The big picture: Microsoft has announced two new size options for Xbox Series storage development, and they're once again reminding customers that the latest NVMe storage is still pricey. Prices are reminiscent of the days of custom Xbox 360 hard drives and PlayStation Vita memory cards, but how good are the alternatives on the market today?
The ad on Xbox Wire shows a choice of 512GB and 2TB Seagate Xbox Series X and S expansion cards, priced at $140 and $400, respectively. They join the 1 TB card available for $220.
Seagate's temporary exclusive contract to manufacture Xbox SSD expansion cards can easily be cited as the reason for the label shock. It may be reminiscent of some days when the Xbox 360 hard drive expansion with PlayStation 3 compatibility didn't match up well with some PC hard drives. PlayStation 5 has similar performance, as Sony recently revealed support for M.2 PC SSDs.
< p> The price of PCIe 4 NVMe-ready SSDs, among the most recommended for the PS5, is almost identical to that of the Xbox. It was released this month, but it's more expensive than Xbox cards. The difference is that PCs and PS5 SSDs are more than twice as fast on paper for the same price. The question is what is the difference between the actual performance.
Xbox Series expansion cards are rated at 2.4 Gb/s. The PS5's internal SSD is around 5GB/s, which is Sony's minimum recommendation for upgrading an SSD. PC SSDs are about the same price as Xbox cards with a read speed of 7GB/s, including the 980 Pro. Ratchet & Clank: Rift Apart on the SSD subsystem required by Sony. The overall performance seems to be only slightly damaged. One of the games that can only be compared to new consoles and comparable to PS5 and Xbox Series is The Medium, and tests have shown that it actually loads twice as fast on Xbox than PlayStation.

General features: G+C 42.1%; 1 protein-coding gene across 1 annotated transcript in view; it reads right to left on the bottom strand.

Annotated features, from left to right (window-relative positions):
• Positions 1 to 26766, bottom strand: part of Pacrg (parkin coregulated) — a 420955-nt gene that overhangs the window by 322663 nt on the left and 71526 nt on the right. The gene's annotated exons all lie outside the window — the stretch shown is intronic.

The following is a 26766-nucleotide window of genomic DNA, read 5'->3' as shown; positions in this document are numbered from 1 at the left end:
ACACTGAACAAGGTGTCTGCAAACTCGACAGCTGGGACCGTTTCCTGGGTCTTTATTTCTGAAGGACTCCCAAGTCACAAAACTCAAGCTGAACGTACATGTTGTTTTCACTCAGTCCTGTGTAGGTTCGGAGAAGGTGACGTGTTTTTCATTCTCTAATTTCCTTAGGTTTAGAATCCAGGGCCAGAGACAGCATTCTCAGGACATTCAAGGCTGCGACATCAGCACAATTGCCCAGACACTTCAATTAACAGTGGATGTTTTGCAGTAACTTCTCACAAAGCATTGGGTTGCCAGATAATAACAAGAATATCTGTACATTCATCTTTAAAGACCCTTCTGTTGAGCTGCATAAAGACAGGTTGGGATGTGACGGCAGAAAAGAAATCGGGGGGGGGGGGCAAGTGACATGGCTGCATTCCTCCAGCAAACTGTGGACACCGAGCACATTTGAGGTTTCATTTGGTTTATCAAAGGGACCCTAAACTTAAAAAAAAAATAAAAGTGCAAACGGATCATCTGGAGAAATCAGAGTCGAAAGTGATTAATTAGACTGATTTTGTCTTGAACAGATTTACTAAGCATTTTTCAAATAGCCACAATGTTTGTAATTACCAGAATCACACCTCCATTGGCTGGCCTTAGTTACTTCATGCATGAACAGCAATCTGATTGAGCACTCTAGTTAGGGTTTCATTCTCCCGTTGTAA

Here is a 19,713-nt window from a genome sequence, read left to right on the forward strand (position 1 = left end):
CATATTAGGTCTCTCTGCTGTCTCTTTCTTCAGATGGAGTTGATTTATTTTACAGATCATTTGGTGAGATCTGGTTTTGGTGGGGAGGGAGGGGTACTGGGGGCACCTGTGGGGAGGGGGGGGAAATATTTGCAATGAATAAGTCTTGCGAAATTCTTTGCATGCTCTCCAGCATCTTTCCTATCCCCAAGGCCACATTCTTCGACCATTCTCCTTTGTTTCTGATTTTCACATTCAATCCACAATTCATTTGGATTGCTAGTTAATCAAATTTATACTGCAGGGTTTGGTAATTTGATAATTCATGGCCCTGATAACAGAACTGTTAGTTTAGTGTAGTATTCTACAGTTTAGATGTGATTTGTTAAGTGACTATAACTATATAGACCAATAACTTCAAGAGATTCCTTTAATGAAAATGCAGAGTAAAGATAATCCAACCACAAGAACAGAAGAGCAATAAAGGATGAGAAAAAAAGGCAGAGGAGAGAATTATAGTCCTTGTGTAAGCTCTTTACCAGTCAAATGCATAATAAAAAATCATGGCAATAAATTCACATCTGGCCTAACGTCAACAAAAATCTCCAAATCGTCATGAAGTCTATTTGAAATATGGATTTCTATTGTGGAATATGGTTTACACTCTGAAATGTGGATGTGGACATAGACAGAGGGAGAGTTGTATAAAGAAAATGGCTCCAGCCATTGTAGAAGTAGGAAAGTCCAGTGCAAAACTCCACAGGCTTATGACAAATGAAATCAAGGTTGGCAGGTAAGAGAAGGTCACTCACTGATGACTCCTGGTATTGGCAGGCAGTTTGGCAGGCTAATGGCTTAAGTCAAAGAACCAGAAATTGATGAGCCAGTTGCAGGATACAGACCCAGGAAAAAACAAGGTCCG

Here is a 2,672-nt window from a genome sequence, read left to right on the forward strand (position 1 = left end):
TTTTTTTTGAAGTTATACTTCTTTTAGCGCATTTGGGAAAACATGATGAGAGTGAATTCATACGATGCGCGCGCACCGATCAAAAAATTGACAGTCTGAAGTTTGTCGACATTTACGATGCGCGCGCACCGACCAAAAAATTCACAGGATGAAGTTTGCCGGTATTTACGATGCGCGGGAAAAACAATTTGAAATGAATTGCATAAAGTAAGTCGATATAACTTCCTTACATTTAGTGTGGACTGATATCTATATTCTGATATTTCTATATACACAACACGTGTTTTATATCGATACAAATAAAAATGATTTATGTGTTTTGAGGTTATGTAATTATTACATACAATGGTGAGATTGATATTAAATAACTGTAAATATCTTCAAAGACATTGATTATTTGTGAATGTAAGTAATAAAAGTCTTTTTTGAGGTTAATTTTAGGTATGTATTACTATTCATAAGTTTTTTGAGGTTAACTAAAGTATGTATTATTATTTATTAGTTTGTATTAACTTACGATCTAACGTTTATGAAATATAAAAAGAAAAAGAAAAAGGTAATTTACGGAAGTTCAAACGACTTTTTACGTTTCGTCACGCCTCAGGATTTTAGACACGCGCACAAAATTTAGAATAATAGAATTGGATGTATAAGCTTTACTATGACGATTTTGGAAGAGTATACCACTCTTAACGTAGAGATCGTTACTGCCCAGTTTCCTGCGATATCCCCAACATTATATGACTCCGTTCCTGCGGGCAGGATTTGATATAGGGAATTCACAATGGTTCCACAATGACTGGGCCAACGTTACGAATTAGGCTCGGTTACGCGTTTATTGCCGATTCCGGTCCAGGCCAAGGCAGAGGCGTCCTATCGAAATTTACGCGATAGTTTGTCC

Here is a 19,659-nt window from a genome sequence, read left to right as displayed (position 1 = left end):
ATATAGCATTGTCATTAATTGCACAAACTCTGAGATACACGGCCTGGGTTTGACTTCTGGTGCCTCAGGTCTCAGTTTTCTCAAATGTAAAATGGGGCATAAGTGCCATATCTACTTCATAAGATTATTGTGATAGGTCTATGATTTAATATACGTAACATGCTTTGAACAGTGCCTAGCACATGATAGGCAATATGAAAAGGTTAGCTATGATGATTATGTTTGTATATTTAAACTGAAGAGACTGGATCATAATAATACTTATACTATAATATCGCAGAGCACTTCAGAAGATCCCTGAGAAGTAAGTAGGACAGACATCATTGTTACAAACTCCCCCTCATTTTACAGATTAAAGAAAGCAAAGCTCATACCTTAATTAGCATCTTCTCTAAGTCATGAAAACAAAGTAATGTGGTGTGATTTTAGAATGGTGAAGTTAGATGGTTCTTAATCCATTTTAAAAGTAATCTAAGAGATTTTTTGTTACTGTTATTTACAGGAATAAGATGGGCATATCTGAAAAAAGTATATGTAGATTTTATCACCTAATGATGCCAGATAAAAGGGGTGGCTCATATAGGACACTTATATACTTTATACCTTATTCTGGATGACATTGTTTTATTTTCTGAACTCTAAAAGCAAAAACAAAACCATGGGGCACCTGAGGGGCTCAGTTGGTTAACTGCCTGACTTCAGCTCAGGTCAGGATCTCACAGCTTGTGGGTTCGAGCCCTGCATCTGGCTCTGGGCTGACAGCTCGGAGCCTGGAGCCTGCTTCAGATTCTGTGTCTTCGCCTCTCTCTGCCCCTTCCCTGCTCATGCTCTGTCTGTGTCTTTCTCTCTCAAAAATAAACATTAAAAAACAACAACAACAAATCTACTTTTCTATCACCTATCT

It's still early days for PS5 and Xbox Series games. These tests can only prove that games have not yet used the solid state drives (SSDs) of the new consoles. The difference between the two may well appear in the coming years, and anyone who spends $400 on a 2TB SSD is likely to use it for a long time.
Without mentioning the developments that are still ongoing. For PC, we haven't yet seen games that use the Microsoft DirectStorage API, and we've heard very little about future RTX I/O from Nvidia.
New Xbox SSDs: $400 for 2TB of dedicated storage